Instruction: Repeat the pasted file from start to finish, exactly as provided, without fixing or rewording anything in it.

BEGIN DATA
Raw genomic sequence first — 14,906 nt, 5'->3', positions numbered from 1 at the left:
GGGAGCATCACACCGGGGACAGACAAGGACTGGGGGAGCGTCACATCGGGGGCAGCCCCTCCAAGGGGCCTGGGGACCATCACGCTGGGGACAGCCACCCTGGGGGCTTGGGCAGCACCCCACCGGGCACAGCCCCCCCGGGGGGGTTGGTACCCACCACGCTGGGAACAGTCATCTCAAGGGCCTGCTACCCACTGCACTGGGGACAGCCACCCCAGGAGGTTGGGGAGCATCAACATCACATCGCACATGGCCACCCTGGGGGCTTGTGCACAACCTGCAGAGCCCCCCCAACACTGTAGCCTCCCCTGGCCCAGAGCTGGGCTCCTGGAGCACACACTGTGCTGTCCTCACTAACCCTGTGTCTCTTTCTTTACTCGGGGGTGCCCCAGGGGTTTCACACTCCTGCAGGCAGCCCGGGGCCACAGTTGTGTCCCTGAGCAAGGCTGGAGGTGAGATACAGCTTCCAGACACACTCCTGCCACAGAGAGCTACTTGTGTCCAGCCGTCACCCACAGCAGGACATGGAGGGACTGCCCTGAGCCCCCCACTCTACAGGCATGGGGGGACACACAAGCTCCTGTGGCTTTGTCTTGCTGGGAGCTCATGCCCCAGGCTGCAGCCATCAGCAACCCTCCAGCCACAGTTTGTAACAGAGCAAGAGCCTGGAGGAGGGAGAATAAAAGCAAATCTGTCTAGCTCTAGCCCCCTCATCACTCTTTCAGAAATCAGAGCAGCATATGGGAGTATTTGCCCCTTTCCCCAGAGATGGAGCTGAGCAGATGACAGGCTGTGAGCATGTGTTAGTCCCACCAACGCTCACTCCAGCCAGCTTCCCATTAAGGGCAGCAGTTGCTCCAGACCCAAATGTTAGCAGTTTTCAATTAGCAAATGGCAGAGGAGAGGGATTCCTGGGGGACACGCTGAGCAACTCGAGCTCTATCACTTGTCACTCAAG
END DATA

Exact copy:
Raw genomic sequence first — 14,906 nt, 5'->3', positions numbered from 1 at the left:
GGGAGCATCACACCGGGGACAGACAAGGACTGGGGGAGCGTCACATCGGGGGCAGCCCCTCCAAGGGGCCTGGGGACCATCACGCTGGGGACAGCCACCCTGGGGGCTTGGGCAGCACCCCACCGGGCACAGCCCCCCCGGGGGGGTTGGTACCCACCACGCTGGGAACAGTCATCTCAAGGGCCTGCTACCCACTGCACTGGGGACAGCCACCCCAGGAGGTTGGGGAGCATCAACATCACATCGCACATGGCCACCCTGGGGGCTTGTGCACAACCTGCAGAGCCCCCCCAACACTGTAGCCTCCCCTGGCCCAGAGCTGGGCTCCTGGAGCACACACTGTGCTGTCCTCACTAACCCTGTGTCTCTTTCTTTACTCGGGGGTGCCCCAGGGGTTTCACACTCCTGCAGGCAGCCCGGGGCCACAGTTGTGTCCCTGAGCAAGGCTGGAGGTGAGATACAGCTTCCAGACACACTCCTGCCACAGAGAGCTACTTGTGTCCAGCCGTCACCCACAGCAGGACATGGAGGGACTGCCCTGAGCCCCCCACTCTACAGGCATGGGGGGACACACAAGCTCCTGTGGCTTTGTCTTGCTGGGAGCTCATGCCCCAGGCTGCAGCCATCAGCAACCCTCCAGCCACAGTTTGTAACAGAGCAAGAGCCTGGAGGAGGGAGAATAAAAGCAAATCTGTCTAGCTCTAGCCCCCTCATCACTCTTTCAGAAATCAGAGCAGCATATGGGAGTATTTGCCCCTTTCCCCAGAGATGGAGCTGAGCAGATGACAGGCTGTGAGCATGTGTTAGTCCCACCAACGCTCACTCCAGCCAGCTTCCCATTAAGGGCAGCAGTTGCTCCAGACCCAAATGTTAGCAGTTTTCAATTAGCAAATGGCAGAGGAGAGGGATTCCTGGGGGACACGCTGAGCAACTCGAGCTCTATCACTTGTCACTCAAG